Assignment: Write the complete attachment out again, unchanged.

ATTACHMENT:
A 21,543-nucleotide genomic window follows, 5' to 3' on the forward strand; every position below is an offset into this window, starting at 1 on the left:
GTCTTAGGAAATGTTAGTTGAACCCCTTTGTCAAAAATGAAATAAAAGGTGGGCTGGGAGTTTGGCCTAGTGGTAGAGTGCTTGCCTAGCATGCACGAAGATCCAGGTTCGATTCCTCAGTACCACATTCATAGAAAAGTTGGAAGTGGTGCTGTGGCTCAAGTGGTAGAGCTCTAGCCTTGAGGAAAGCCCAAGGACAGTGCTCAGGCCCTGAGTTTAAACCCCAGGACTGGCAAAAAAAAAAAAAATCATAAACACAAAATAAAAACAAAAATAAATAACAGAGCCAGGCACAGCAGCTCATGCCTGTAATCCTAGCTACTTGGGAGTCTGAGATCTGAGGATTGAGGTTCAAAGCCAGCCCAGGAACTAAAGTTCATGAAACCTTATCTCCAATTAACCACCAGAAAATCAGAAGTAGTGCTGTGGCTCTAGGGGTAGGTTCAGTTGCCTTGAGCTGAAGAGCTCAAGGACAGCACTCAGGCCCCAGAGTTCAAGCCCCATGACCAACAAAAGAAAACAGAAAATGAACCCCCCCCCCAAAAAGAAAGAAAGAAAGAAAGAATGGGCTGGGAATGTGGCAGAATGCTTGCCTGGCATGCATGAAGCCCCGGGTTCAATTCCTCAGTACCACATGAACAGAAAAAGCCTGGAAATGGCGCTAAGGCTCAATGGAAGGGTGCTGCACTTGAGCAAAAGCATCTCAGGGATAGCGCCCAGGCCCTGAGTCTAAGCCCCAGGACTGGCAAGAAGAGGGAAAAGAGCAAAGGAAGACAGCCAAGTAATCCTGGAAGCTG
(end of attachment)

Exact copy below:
A 21,543-nucleotide genomic window follows, 5' to 3' on the forward strand; every position below is an offset into this window, starting at 1 on the left:
GTCTTAGGAAATGTTAGTTGAACCCCTTTGTCAAAAATGAAATAAAAGGTGGGCTGGGAGTTTGGCCTAGTGGTAGAGTGCTTGCCTAGCATGCACGAAGATCCAGGTTCGATTCCTCAGTACCACATTCATAGAAAAGTTGGAAGTGGTGCTGTGGCTCAAGTGGTAGAGCTCTAGCCTTGAGGAAAGCCCAAGGACAGTGCTCAGGCCCTGAGTTTAAACCCCAGGACTGGCAAAAAAAAAAAAAATCATAAACACAAAATAAAAACAAAAATAAATAACAGAGCCAGGCACAGCAGCTCATGCCTGTAATCCTAGCTACTTGGGAGTCTGAGATCTGAGGATTGAGGTTCAAAGCCAGCCCAGGAACTAAAGTTCATGAAACCTTATCTCCAATTAACCACCAGAAAATCAGAAGTAGTGCTGTGGCTCTAGGGGTAGGTTCAGTTGCCTTGAGCTGAAGAGCTCAAGGACAGCACTCAGGCCCCAGAGTTCAAGCCCCATGACCAACAAAAGAAAACAGAAAATGAACCCCCCCCCCAAAAAGAAAGAAAGAAAGAAAGAATGGGCTGGGAATGTGGCAGAATGCTTGCCTGGCATGCATGAAGCCCCGGGTTCAATTCCTCAGTACCACATGAACAGAAAAAGCCTGGAAATGGCGCTAAGGCTCAATGGAAGGGTGCTGCACTTGAGCAAAAGCATCTCAGGGATAGCGCCCAGGCCCTGAGTCTAAGCCCCAGGACTGGCAAGAAGAGGGAAAAGAGCAAAGGAAGACAGCCAAGTAATCCTGGAAGCTG